While the plot of Dusk is really interesting and seemingly original, the book is hampered at many moments by Lebbon's writing style. Most great fantasy anthologies are great because not only are the stories good, but we also grow to love and root for the characters. That is basically impossible in Dusk because Lebbon is constantly switching the narration around from character to character, just so, it seems, he can get as many different angles on the story as possible. Since we never really get to know any character, I found myself completely uncaring when the battle came at the end of the book. Also, I was absolutely clueless as to what was actually happening to the main characters, and I think that Lebbon was pretty clueless too, considering he never gives any real descriptions of what is actually going on so the reader can have any visual in their own mind.
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6 of 6 people found the following review helpful By PG on November 22, 2006
Format: Paperback
What can I say? This book rocked!! It was brutal, violent, ugly, scary while at the same time being poetic, poignant and beautiful. I love the land that was created, Noreela. There are so many stories that could happen in this land!! I am glad to hear that Lebbon has a few more planned.

I cannot wait for Dawn to come out!

This is the second book that I have read by Lebbon. The first was Berserk. I liked that book but it really wasn't anything I hadn't seen before. The ending of Berserk did not surprise me either. Whatever you do, fight the temptation to read the ending of Dusk first. I was so shocked that I read the last page a couple times to be sure that I read it right. Wow!

This would make a simply awesome movie. Rated R of course. I think Peter Jackson could really do something with this.

When I began reading this book, I couldn't help draw parallels between this book and Stephen King's Dark Tower. You have the Post Apocalyptic world which is "running down", you have ancient machines that no longer work, you have the decline of civilization, plus the Quest. Boy was I wrong! This book is so dark that it makes King's Work appear downright cheerful. Where King sprinkles humor in his story, Lebbon sprinkles despair. I know that the Dark Tower has its dark moments but you always have a feeling that the good will probably win out in the end. This story...not so much!

Ignore the idiots who say that this book is boring. I was never bored! I purposely read the book slowly so I could absorb this strange world and get to know its occupants. These characters are absolutely magical. You start the story thinking that the Red Monks were bad... Well I don't want to ruin it. Read this book!
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6 of 6 people found the following review helpful By Eric the Red on March 24, 2006
Format: Paperback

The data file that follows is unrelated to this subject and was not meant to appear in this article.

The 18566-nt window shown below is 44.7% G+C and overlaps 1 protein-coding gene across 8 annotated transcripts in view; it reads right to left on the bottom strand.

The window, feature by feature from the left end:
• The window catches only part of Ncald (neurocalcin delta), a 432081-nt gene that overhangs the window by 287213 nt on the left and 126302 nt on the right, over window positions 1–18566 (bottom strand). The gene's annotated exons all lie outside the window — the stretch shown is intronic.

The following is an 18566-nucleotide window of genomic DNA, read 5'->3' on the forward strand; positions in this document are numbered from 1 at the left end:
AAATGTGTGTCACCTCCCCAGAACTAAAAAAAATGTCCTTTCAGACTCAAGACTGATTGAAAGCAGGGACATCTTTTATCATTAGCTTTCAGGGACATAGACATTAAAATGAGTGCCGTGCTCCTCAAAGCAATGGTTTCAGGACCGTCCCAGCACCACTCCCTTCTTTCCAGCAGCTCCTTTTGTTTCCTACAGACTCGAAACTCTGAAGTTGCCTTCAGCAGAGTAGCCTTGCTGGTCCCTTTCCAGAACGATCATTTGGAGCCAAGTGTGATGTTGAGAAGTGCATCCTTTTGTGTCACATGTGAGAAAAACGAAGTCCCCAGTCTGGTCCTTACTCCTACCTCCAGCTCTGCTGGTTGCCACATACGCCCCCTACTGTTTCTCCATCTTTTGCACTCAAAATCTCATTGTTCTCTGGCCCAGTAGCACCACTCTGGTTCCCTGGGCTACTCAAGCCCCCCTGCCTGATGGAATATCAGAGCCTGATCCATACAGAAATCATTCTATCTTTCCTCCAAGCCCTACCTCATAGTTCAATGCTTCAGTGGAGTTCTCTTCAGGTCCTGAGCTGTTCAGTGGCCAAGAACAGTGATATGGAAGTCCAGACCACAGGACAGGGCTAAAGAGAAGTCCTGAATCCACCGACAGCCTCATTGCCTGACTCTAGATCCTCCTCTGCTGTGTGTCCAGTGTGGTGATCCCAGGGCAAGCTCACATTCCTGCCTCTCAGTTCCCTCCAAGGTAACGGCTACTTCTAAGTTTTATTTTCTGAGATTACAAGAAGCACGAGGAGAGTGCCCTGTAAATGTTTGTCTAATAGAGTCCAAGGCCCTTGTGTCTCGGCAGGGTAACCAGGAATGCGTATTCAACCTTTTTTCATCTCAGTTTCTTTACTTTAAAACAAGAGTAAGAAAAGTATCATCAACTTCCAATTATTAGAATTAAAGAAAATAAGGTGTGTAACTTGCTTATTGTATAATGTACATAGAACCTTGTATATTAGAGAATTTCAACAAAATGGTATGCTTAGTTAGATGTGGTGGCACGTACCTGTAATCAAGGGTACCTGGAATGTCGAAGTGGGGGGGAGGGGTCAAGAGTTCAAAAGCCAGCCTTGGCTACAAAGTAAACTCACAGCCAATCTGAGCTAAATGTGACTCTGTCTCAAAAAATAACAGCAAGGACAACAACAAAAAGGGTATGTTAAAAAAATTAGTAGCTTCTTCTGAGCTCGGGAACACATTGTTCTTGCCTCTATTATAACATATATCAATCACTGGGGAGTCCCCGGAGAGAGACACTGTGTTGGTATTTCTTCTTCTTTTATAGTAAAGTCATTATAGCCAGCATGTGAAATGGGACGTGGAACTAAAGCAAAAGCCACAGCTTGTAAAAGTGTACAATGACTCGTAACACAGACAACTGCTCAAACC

DUSK is usually the kind of book I would love. Dig the ideas, but the execution of it bored me after a while.

I don't get all the high marks it is recieving. To each his own, I suppose. I found it quite slow, with no clear-cut, much-needed descriptions. Way too vague for my tastes.

Not as good as Chris Golden.
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12 of 16 people found the following review helpful By Emily Jo Scalzo on April 16, 2006
Format: Paperback
I loved the characters, the intrigue, and especially the world Lebbon created. Until the mages came in with their utter insanity and in the very end the entire book proves to be pointless. I don't mind main characters dying, but this book seriously has problems.

It's not just the characters dying, either. I didn't buy the plotline. The mages have no power, and yet have control over shades. The land is somehow connected to magic, which has been nonexistent for three centuries, and yet only now has it decided to heave to the drastic extent in which it does. Creatures destroy various parts of the world (especially the mines), but don't really seem to have a purpose. Maybe this was supposed to be explained in later books, but the ending of "Dusk" ensured that I would not be reading the rest of the books.

The ending seemed tacked on to allow for another book, even though such a book was already possible. Instead, I was disgusted by the writing to the extent that I will never read another Lebbon novel again. One was bad enough. While the mages were insane, I had no idea that they were capable of what they did. And I didn't buy that by doing what they did they would gain magic.

This end is obviously written for shock value. His writing style is strong, but the execution of this book was bad and sometimes in very poor taste. The whole reading experienced was ruined by the ending, especially the graphic detail of it. The prospect of a sequel already has me retching.